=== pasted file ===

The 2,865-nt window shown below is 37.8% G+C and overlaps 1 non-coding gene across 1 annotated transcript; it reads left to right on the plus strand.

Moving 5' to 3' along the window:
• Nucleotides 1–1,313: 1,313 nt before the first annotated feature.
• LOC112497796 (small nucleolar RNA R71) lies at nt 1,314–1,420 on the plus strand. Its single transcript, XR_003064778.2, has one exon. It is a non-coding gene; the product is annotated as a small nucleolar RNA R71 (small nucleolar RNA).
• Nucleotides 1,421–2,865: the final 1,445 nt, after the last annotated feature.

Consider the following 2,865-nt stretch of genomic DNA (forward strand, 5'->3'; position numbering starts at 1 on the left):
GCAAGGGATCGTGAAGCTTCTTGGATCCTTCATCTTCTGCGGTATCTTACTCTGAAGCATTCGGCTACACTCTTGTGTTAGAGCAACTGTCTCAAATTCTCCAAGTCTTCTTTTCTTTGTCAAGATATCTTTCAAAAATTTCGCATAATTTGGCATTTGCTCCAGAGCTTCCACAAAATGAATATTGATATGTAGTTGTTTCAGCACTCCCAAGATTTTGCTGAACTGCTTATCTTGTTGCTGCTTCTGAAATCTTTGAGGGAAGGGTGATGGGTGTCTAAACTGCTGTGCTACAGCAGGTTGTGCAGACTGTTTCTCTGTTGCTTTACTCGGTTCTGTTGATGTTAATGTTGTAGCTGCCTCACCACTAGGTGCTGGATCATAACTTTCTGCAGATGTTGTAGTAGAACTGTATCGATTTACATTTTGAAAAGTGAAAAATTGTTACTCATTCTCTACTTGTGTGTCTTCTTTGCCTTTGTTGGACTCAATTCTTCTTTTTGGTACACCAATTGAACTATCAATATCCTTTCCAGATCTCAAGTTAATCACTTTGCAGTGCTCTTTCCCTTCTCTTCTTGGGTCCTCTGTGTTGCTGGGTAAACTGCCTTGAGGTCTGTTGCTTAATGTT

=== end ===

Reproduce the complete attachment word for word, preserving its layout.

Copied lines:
The 2,865-nt window shown below is 37.8% G+C and overlaps 1 non-coding gene across 1 annotated transcript; it reads left to right on the plus strand.

Moving 5' to 3' along the window:
• Nucleotides 1–1,313: 1,313 nt before the first annotated feature.
• LOC112497796 (small nucleolar RNA R71) lies at nt 1,314–1,420 on the plus strand. Its single transcript, XR_003064778.2, has one exon. It is a non-coding gene; the product is annotated as a small nucleolar RNA R71 (small nucleolar RNA).
• Nucleotides 1,421–2,865: the final 1,445 nt, after the last annotated feature.

Consider the following 2,865-nt stretch of genomic DNA (forward strand, 5'->3'; position numbering starts at 1 on the left):
GCAAGGGATCGTGAAGCTTCTTGGATCCTTCATCTTCTGCGGTATCTTACTCTGAAGCATTCGGCTACACTCTTGTGTTAGAGCAACTGTCTCAAATTCTCCAAGTCTTCTTTTCTTTGTCAAGATATCTTTCAAAAATTTCGCATAATTTGGCATTTGCTCCAGAGCTTCCACAAAATGAATATTGATATGTAGTTGTTTCAGCACTCCCAAGATTTTGCTGAACTGCTTATCTTGTTGCTGCTTCTGAAATCTTTGAGGGAAGGGTGATGGGTGTCTAAACTGCTGTGCTACAGCAGGTTGTGCAGACTGTTTCTCTGTTGCTTTACTCGGTTCTGTTGATGTTAATGTTGTAGCTGCCTCACCACTAGGTGCTGGATCATAACTTTCTGCAGATGTTGTAGTAGAACTGTATCGATTTACATTTTGAAAAGTGAAAAATTGTTACTCATTCTCTACTTGTGTGTCTTCTTTGCCTTTGTTGGACTCAATTCTTCTTTTTGGTACACCAATTGAACTATCAATATCCTTTCCAGATCTCAAGTTAATCACTTTGCAGTGCTCTTTCCCTTCTCTTCTTGGGTCCTCTGTGTTGCTGGGTAAACTGCCTTGAGGTCTGTTGCTTAATGTT